March 1, 2011
Intensive counseling on adhering to HIV treatment improves patient outcomes
In sub-Saharan Africa, newly diagnosed HIV patients who get intensive counseling on sticking with their treatment regimen are more likely to take their medications and less likely to fail treatment.
This is the finding of a study published March 1 in PLOS Medicine. Dr. Michael Chung, assistant professor of global health, led the research. He works at the Coptic Hope Center for Infectious Diseases in Nairobi, Kenya.
The study also found that using an alarm device has no effect on adherence.
This study created a method for counseling patients on the importance of following their treatment protocol. The method may be effective and highly relevant to other HIV clinics caring for large numbers of patients in sub-Saharan Africa.
Not following the prescribed plan for taking HIV medications can lead to drug resistant strains of the virus and inadequate treatment of the viral infection.
Researchers working in poor countries with few medical resources wanted identify inexpensive interventions that are effective in helping patients comply with treatment.
The latest findings complement another study on cell-phone strategies to increase adherence to HIV treatment. The findings were reported last year in The Lancet. Chung contributed as a co-author.
Chung helped the Coptic Hospital in Kenya establish the Hope Clinic, a free HIV care and treatment facility. In 2004, this relationship led to a collaboration between the University of Washington and the Coptic Mission to provide free HIV care and treatment to Kenyans. The effort received support from the U.S. President’s Emergency Plan for AIDS Relief (PEPFAR). By 2010, more than 16,000 HIV-infected Kenyans have received medical treatment at the Coptic Hope Centers for Infectious Diseases.
In this recent study, the authors randomized 400 patients who were newly diagnosed with HIV and had never before taken antiretroviral therapy. Some were given adherence counseling alone, others an alarm device alone; and the rest received both both adherence counseling and an alarm device. A control group received neither adherence counseling nor an alarm device.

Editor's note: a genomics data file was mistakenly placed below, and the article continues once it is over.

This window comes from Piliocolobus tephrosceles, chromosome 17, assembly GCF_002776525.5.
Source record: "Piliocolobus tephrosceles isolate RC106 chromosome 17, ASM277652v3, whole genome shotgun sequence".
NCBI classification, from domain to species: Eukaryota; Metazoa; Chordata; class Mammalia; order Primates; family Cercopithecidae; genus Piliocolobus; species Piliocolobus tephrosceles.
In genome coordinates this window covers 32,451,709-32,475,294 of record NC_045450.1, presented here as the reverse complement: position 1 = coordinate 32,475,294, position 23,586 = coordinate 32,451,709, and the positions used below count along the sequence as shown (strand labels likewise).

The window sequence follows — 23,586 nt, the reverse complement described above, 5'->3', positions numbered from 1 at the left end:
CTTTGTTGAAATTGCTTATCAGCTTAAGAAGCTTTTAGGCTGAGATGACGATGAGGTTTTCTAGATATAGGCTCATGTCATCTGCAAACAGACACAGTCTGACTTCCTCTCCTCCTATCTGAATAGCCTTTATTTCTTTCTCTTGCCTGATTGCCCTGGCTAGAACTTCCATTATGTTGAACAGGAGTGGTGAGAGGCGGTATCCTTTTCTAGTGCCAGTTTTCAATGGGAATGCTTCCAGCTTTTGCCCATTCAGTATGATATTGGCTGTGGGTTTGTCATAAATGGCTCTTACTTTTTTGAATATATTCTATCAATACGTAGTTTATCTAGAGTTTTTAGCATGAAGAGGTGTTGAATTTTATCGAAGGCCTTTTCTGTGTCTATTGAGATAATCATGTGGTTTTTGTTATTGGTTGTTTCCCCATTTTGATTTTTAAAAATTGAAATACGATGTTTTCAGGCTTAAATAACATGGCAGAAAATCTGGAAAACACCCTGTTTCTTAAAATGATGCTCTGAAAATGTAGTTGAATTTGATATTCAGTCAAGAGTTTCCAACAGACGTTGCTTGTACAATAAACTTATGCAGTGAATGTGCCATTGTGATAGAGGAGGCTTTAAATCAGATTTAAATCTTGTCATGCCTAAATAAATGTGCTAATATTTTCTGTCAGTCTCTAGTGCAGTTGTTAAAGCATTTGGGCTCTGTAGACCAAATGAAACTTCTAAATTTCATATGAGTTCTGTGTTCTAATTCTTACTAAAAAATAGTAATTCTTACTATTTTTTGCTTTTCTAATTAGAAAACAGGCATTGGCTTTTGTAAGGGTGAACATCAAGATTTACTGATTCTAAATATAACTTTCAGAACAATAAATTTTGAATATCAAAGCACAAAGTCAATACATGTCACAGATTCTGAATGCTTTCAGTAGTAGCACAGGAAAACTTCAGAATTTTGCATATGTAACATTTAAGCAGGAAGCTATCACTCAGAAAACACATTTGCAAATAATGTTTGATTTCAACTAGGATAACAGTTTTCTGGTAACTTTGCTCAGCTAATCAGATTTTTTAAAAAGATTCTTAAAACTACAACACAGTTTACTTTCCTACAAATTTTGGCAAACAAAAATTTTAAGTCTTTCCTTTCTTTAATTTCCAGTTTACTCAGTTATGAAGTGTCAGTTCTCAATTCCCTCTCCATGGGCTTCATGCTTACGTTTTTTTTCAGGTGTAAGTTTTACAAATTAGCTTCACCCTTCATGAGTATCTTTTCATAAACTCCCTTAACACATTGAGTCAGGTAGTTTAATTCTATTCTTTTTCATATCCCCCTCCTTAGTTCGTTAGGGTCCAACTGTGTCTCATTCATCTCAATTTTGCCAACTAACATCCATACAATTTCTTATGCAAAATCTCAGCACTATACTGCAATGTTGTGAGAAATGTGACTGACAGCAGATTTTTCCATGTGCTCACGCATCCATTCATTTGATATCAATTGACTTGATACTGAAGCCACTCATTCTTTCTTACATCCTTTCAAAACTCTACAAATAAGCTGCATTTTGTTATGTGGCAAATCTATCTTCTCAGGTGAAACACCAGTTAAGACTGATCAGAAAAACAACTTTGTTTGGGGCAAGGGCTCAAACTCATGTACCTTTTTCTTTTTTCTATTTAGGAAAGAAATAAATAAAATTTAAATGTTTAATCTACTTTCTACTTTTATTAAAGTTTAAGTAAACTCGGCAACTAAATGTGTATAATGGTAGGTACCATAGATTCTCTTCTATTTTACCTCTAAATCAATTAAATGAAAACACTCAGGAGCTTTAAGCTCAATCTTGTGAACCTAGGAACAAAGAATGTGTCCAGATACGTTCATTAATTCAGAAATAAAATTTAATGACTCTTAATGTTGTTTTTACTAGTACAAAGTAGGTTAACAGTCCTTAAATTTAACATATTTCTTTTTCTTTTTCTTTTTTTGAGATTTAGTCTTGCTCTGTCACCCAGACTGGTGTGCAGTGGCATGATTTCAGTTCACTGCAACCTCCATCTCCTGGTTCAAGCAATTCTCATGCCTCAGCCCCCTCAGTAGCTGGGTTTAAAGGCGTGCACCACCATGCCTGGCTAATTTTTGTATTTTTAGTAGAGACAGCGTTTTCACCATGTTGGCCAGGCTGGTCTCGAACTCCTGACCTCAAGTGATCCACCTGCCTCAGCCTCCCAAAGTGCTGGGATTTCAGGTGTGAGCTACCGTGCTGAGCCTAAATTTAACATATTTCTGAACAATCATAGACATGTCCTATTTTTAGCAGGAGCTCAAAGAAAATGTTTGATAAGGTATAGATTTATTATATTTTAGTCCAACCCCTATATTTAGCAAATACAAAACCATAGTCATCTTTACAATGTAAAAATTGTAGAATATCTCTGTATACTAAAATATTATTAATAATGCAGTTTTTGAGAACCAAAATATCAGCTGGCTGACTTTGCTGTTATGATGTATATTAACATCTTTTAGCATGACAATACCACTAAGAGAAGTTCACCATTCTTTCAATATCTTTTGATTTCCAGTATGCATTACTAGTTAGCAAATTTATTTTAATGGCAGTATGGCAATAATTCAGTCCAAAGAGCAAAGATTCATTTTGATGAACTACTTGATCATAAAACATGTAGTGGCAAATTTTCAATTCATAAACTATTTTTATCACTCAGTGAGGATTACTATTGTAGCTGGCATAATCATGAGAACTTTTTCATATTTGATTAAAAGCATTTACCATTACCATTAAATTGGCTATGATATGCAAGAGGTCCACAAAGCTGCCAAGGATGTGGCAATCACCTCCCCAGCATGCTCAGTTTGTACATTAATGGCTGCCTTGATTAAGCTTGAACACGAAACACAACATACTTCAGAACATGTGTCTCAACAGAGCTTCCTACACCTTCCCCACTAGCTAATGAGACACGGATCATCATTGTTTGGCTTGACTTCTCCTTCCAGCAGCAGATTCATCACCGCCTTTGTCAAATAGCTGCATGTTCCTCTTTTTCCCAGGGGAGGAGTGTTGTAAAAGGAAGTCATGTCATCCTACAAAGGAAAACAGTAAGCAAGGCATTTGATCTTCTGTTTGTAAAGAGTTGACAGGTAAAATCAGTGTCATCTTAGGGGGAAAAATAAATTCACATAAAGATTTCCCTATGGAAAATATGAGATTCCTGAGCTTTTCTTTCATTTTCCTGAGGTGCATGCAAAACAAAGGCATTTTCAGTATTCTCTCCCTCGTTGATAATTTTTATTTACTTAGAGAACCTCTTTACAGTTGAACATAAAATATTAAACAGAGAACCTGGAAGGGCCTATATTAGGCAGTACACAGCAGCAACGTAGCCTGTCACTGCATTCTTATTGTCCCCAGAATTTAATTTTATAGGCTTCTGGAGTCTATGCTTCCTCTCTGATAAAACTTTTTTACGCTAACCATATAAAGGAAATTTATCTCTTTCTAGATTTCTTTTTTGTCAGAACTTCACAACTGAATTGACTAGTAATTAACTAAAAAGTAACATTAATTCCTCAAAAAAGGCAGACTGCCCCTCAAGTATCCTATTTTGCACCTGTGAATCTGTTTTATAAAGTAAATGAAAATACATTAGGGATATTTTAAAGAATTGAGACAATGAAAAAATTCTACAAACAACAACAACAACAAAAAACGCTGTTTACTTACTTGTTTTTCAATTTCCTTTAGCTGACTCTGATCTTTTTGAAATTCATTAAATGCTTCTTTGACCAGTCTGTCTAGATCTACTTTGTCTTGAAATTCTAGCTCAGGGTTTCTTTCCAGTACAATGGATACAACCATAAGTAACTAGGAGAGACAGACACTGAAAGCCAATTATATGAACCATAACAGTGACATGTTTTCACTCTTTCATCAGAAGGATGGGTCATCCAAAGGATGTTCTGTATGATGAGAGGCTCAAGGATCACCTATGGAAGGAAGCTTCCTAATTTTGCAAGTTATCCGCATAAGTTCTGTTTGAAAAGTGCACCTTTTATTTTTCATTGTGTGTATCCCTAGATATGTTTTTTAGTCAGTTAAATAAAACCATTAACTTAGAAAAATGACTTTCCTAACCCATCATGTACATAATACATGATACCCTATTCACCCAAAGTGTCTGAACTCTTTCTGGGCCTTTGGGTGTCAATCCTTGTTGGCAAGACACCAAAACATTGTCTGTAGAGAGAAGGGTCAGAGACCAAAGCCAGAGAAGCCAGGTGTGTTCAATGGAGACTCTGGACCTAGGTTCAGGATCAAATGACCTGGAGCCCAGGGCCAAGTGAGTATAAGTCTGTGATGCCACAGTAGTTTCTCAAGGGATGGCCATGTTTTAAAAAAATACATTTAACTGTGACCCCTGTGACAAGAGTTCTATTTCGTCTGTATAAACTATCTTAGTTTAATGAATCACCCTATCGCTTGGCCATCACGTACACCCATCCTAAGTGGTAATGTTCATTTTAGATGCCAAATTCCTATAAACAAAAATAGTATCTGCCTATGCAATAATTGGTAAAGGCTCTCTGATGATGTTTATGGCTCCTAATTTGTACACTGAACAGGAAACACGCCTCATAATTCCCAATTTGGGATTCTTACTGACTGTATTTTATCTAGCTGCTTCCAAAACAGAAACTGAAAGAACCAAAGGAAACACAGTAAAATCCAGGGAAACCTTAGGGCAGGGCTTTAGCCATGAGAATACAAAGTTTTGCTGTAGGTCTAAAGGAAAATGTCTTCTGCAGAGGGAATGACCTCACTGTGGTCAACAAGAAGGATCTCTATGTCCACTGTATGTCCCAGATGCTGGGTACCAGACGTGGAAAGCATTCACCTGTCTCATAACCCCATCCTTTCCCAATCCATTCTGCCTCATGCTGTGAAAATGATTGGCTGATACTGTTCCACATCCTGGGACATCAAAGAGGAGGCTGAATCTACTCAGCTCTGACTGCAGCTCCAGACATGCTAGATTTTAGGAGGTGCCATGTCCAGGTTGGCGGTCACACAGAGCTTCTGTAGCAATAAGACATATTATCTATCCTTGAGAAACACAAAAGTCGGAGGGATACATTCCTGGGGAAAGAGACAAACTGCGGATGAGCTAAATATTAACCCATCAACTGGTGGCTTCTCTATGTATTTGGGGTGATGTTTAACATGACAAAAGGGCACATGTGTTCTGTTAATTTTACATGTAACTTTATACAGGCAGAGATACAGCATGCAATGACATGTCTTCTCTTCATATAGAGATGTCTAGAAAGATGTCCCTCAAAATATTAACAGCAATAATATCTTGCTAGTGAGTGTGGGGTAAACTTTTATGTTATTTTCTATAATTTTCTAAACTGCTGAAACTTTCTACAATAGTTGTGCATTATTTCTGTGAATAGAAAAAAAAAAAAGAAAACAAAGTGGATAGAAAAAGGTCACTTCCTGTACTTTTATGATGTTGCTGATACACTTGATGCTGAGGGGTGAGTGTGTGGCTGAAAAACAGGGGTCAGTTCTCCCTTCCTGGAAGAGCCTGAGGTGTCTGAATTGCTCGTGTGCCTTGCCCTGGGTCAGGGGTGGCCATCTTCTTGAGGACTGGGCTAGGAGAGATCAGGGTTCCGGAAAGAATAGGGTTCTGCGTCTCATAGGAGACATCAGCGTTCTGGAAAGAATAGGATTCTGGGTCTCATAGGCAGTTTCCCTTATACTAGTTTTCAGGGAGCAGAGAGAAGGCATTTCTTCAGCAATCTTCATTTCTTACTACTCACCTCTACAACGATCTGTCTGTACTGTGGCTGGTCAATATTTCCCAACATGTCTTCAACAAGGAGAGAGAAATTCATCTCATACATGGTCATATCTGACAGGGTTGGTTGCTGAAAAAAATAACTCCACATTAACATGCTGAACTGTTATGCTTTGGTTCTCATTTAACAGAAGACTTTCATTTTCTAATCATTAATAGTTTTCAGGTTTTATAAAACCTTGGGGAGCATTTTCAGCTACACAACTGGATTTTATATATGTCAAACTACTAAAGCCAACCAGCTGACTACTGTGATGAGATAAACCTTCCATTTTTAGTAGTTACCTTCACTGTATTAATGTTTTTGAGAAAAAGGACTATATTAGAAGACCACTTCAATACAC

Before treatment began, patients had a baseline blood test. The test was repeated every six months for the duration of the 18-month study. After starting HIV treatment, patients returned to the study clinic every month with their pill bottles. The study pharmacist counted and recorded the number of pills remaining in the bottle.
Patients received counseling were 29 percent less likely to adhere poorly to their treatment plan, compared to those who received no counseling. Furthermore, those receiving early, intensive counseling were 59 percent less likely to have viral failure — which means the virus is no longer adequately suppressed.
However, there was no significant difference in mortality or significant differences in CD4 counts — a measure of disease progression — at 18 months follow-up between those who received counseling and those who did not. There were also no significant differences in adherence, time to viral failure, mortality, or CD4 counts in patients who received alarm devices compared to those who did not.
The authors conclude: “As antiretroviral treatment clinics expand to meet an increasing demand for HIV care in sub-Saharan Africa, adherence counseling should be implemented to decrease the development of treatment failure and spread of resistant HIV.”
News reporters who would like more information on this study can contact Bobbi Nodell, communications officer for UW Global Health, at 206-543-8309.